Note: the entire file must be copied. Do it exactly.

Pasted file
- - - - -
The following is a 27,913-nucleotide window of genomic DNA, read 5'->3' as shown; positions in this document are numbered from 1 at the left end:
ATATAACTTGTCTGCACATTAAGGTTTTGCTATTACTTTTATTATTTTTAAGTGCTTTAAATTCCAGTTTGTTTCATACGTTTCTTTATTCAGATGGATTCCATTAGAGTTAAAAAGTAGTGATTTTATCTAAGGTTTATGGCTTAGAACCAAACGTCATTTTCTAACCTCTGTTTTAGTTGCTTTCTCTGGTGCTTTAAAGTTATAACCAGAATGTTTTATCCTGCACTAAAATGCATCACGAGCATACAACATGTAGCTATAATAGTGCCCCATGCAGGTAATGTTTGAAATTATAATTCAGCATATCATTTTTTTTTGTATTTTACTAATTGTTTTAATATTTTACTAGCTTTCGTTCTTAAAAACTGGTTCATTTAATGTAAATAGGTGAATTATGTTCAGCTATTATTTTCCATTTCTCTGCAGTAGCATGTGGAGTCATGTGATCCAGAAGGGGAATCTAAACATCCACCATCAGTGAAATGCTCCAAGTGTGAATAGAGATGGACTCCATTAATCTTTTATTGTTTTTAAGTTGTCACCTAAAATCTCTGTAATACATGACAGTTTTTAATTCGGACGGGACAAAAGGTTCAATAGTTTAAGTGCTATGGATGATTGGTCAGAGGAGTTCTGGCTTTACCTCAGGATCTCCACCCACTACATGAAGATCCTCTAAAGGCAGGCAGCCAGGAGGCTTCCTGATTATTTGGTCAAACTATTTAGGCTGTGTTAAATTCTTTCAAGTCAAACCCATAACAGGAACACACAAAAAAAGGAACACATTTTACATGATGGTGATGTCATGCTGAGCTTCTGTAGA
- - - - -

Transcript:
The following is a 27,913-nucleotide window of genomic DNA, read 5'->3' as shown; positions in this document are numbered from 1 at the left end:
ATATAACTTGTCTGCACATTAAGGTTTTGCTATTACTTTTATTATTTTTAAGTGCTTTAAATTCCAGTTTGTTTCATACGTTTCTTTATTCAGATGGATTCCATTAGAGTTAAAAAGTAGTGATTTTATCTAAGGTTTATGGCTTAGAACCAAACGTCATTTTCTAACCTCTGTTTTAGTTGCTTTCTCTGGTGCTTTAAAGTTATAACCAGAATGTTTTATCCTGCACTAAAATGCATCACGAGCATACAACATGTAGCTATAATAGTGCCCCATGCAGGTAATGTTTGAAATTATAATTCAGCATATCATTTTTTTTTGTATTTTACTAATTGTTTTAATATTTTACTAGCTTTCGTTCTTAAAAACTGGTTCATTTAATGTAAATAGGTGAATTATGTTCAGCTATTATTTTCCATTTCTCTGCAGTAGCATGTGGAGTCATGTGATCCAGAAGGGGAATCTAAACATCCACCATCAGTGAAATGCTCCAAGTGTGAATAGAGATGGACTCCATTAATCTTTTATTGTTTTTAAGTTGTCACCTAAAATCTCTGTAATACATGACAGTTTTTAATTCGGACGGGACAAAAGGTTCAATAGTTTAAGTGCTATGGATGATTGGTCAGAGGAGTTCTGGCTTTACCTCAGGATCTCCACCCACTACATGAAGATCCTCTAAAGGCAGGCAGCCAGGAGGCTTCCTGATTATTTGGTCAAACTATTTAGGCTGTGTTAAATTCTTTCAAGTCAAACCCATAACAGGAACACACAAAAAAAGGAACACATTTTACATGATGGTGATGTCATGCTGAGCTTCTGTAGA